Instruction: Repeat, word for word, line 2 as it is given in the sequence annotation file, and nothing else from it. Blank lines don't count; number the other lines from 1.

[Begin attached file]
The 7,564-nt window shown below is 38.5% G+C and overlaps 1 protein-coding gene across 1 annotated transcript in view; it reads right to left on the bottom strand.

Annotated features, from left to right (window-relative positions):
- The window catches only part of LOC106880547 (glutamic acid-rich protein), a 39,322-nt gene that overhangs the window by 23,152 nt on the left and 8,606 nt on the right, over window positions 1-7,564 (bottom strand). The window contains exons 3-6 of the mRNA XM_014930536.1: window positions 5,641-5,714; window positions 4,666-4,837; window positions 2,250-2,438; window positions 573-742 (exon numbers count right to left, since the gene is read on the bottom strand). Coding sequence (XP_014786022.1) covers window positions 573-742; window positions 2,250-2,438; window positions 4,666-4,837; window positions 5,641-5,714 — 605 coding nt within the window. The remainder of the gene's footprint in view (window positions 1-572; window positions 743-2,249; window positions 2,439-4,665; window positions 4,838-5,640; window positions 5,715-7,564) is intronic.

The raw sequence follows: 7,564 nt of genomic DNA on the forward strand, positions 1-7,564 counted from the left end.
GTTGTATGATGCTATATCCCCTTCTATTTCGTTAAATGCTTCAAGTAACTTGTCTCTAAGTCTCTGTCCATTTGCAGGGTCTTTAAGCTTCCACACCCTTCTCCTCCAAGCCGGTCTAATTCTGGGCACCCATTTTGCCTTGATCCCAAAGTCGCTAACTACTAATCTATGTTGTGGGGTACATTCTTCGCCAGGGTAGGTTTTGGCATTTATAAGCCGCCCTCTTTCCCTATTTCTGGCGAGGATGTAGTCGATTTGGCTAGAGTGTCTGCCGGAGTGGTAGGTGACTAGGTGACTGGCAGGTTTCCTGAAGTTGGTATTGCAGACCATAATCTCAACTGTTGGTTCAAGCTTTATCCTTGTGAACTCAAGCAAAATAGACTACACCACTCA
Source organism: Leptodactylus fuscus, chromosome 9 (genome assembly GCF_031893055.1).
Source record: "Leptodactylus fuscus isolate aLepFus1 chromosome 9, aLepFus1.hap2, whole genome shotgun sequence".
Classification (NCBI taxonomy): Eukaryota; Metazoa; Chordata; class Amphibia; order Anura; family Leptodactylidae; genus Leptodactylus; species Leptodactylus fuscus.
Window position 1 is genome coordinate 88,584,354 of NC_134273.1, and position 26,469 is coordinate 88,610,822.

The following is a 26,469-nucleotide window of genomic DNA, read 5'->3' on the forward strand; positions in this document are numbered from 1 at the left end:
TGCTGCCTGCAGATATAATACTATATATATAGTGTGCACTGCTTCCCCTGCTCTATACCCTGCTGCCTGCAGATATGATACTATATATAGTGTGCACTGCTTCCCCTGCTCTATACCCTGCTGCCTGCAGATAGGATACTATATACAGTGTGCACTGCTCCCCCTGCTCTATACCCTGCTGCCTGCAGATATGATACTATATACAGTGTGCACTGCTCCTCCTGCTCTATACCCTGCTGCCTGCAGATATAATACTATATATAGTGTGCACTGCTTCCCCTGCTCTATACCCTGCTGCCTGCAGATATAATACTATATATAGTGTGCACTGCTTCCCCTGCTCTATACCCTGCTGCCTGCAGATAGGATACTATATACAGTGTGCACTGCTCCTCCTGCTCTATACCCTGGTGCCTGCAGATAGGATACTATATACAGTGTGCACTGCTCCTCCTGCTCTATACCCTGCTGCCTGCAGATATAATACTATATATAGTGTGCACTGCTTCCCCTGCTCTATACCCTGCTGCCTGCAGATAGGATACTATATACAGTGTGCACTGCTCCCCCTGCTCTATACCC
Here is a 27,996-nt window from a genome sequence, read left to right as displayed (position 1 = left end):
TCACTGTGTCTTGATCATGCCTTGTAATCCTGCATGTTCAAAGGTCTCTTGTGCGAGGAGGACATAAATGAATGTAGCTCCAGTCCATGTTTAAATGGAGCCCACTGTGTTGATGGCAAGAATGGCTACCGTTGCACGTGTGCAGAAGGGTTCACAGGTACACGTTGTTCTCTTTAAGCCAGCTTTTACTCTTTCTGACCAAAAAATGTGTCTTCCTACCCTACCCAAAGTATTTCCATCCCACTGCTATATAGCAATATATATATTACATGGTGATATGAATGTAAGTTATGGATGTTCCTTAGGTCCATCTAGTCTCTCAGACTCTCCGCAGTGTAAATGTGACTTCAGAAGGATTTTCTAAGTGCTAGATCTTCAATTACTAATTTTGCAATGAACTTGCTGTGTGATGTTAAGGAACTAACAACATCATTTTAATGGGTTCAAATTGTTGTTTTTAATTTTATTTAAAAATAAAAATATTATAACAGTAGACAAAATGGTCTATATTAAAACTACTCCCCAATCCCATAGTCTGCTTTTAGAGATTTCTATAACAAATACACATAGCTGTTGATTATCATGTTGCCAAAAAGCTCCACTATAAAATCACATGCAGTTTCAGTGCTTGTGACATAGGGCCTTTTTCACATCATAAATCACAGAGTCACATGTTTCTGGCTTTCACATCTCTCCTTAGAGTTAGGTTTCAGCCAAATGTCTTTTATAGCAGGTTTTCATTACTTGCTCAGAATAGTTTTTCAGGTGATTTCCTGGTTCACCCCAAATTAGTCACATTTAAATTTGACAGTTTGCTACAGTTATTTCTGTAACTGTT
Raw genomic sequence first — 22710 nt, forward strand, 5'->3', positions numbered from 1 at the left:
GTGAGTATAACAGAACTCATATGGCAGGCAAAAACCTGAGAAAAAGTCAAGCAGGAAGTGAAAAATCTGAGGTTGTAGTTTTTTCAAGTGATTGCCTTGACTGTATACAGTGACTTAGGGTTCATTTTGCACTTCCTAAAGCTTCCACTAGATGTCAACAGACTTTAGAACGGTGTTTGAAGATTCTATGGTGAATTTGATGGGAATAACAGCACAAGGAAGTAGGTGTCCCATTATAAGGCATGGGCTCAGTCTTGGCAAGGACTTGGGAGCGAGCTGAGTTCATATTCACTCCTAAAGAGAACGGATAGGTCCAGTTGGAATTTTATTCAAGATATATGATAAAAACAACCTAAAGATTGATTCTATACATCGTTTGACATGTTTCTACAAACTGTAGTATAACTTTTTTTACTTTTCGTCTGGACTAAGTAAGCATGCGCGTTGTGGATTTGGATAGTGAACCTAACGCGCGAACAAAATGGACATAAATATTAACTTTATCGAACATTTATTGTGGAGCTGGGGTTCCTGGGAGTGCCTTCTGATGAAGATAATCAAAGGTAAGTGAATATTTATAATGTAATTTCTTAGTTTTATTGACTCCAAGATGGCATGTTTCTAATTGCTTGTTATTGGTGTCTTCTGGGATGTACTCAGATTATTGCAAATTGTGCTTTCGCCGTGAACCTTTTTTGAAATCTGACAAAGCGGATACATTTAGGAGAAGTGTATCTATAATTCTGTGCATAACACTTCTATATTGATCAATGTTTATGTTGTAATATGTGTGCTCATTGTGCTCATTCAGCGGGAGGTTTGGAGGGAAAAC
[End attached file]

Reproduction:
Annotated features, from left to right (window-relative positions):